The first factor considered in life insurance premium rates. Insurers
have an idea of the probability that any person will die at any
particular age; this is the information shown on a mortality table.
A table showing the incidence of death at specified ages.
A contract of life insurance underwritten on the basis of an insured's
statement of his health with no medical examination required.
A condition in an occupation that increases the peril of accident,
sickness, or death. It usually will mean higher premiums.
Permanent Life Insurance
A term loosely applied to Life Insurance policy forms other than
Group and Term, usually Cash Value Life Insurance, such as Whole
Life Insurance or Universal Life.
There are two calculations to determine the premium for term insurance.
The Policy Fee, which is a flat fee added to each policy and the
rate per thousand times the number of thousands of death benefit.
The policy fee is usually the same for all ages and amounts.
Any risk considered to be better than the standard risk on which
the premium rate was calculated. RETURN TO INDEX
The beneficiary named as first in line to receive proceeds or
benefits from a policy when they become due.
Statements contained in an insurance policy, which explain the
benefits, conditions and other features of the insurance contract.
Coverage issued at a higher rate than standard because of some
health condition, or impairment of the insured.
Term insurance that may be renewed for another term without evidence
of insurability. Level term usually turns into renewable term
with increasing premiums after the level premium period.
A new policy written to take the place of one currently in force.
The beneficiary in a life insurance policy in which the owner
reserves the right to revoke or change the beneficiary. Most policies
are written with a revocable beneficiary.
A risk that is on a par with those on which the rate has been
based in the areas of health, physical condition, and morals.
An average risk, not subject to rate loading or restrictions because
Stock Purchase Agreement
A formal buy-sell agreement whereby each stockholder is bound
by the agreement to purchase the shares of a deceased stockholder
and the heirs are obligated to sell. This agreement is usually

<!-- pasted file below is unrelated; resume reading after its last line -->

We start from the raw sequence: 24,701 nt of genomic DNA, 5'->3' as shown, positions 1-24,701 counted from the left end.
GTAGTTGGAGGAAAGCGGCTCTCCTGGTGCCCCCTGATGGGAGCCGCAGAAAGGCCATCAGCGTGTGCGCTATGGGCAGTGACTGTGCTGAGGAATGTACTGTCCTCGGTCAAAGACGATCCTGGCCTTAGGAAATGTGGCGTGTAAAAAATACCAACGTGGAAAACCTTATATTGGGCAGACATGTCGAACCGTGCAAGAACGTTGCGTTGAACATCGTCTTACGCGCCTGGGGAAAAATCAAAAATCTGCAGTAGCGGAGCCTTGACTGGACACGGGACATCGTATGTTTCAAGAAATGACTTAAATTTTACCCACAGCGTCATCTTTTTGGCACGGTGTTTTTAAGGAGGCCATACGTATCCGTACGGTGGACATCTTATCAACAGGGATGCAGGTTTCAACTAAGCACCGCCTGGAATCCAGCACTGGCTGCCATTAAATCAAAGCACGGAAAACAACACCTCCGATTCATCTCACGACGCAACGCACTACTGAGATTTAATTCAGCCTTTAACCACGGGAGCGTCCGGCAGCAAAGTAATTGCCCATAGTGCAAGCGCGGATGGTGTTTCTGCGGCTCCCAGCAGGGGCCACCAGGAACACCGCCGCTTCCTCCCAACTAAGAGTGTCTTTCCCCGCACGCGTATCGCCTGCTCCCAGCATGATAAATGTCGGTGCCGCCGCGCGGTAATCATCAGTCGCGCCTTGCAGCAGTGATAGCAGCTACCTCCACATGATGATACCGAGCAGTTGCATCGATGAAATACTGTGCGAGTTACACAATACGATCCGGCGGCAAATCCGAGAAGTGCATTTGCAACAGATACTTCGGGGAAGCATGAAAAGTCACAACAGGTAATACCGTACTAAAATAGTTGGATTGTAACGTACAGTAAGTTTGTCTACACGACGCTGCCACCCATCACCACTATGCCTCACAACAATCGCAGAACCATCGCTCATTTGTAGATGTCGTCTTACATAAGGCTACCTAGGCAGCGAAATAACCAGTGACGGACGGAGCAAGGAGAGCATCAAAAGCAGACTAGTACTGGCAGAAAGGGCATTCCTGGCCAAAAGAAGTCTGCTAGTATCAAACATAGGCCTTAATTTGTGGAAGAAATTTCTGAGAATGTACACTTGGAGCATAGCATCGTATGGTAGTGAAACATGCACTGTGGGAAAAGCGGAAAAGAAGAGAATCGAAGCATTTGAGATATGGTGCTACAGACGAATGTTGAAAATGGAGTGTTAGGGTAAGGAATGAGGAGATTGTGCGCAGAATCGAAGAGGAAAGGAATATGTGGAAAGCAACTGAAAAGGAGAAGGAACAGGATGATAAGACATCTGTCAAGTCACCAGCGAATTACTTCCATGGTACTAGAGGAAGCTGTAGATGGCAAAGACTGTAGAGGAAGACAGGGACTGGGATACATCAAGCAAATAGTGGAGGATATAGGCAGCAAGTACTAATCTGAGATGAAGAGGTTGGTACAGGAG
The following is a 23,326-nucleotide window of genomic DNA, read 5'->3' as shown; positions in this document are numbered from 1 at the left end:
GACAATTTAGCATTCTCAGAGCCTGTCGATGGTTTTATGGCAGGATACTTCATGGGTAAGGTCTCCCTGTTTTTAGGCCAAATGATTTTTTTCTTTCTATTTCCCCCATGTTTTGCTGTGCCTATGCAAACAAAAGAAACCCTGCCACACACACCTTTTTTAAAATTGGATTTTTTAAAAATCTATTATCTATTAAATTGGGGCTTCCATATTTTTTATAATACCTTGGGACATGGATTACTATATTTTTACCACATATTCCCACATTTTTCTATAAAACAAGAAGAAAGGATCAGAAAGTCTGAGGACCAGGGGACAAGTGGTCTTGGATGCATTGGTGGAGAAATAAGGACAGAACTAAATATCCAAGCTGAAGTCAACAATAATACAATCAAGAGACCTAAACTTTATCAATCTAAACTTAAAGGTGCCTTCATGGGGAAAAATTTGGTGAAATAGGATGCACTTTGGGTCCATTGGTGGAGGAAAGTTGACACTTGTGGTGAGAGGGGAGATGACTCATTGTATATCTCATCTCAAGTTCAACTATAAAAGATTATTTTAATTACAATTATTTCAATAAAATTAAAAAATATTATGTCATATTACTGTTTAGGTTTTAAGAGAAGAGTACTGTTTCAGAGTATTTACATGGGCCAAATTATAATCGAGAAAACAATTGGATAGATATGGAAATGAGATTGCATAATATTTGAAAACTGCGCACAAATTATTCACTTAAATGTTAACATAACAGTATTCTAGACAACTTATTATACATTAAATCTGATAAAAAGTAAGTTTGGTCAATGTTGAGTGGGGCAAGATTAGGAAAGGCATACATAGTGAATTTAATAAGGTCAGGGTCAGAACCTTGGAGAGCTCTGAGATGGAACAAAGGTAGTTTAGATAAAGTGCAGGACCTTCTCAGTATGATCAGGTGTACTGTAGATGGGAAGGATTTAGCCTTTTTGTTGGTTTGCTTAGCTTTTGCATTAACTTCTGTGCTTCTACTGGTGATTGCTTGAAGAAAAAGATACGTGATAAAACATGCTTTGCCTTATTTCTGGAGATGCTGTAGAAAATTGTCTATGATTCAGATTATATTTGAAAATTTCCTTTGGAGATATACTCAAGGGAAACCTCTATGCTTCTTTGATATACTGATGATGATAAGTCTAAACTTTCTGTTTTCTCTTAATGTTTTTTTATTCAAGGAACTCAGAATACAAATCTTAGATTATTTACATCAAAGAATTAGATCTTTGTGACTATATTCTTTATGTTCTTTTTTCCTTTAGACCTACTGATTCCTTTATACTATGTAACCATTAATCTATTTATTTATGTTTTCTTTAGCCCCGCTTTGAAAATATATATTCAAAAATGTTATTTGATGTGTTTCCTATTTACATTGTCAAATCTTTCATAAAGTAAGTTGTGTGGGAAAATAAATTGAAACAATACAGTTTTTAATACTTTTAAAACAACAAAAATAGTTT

funded with life insurance.
Stock Redemption Agreement
A formal buy-sell agreement whereby the corporation is bound by
the agreement to purchase the shares of a deceased stockholder
and the heirs are obliged to sell. This agreement is usually funded
with life insurance.
The type of life insurance that provides protection for a specified
period of time. It usually has no real cash build up.
A technician trained in evaluating risks and determining rates
and coverage for them. When an application is submitted to the
insurer, it is the underwriter who gathers all the necessary information
to determine whether a person is a preferred risk, a standard
risk, or rated.
An interest sensitive life insurance policy that builds cash values.
The premium payer has control on how the policy is structured.
He has the flexibility to vanish the premiums (pay no more premiums
based on assumptions that are not guaranteed) or have the premiums
continue for life. It is a matter of juggling 3 variables. The
assumed interest rate, the cash value and the premium payment
Waiver of Premium
A provision of a life insurance policy, which continues the coverage
without further premium payments if the insured becomes totally
Whole Life Insurance
Life insurance that is kept in force for a person's whole life
as long as the scheduled premiums are maintained. All Whole Life
policies build up cash values. Most Whole Life policies are guaranteed
as long as the scheduled premiums are maintained. The variable
in a whole life policy is the dividend, which could vary depending
on how well the insurance is doing. Policyholders can use the
cash from dividends in many ways. The three main uses are: It
can be used to lower or vanish premiums, it can be used to purchase
more insurance or it can be used to pay for term insurance.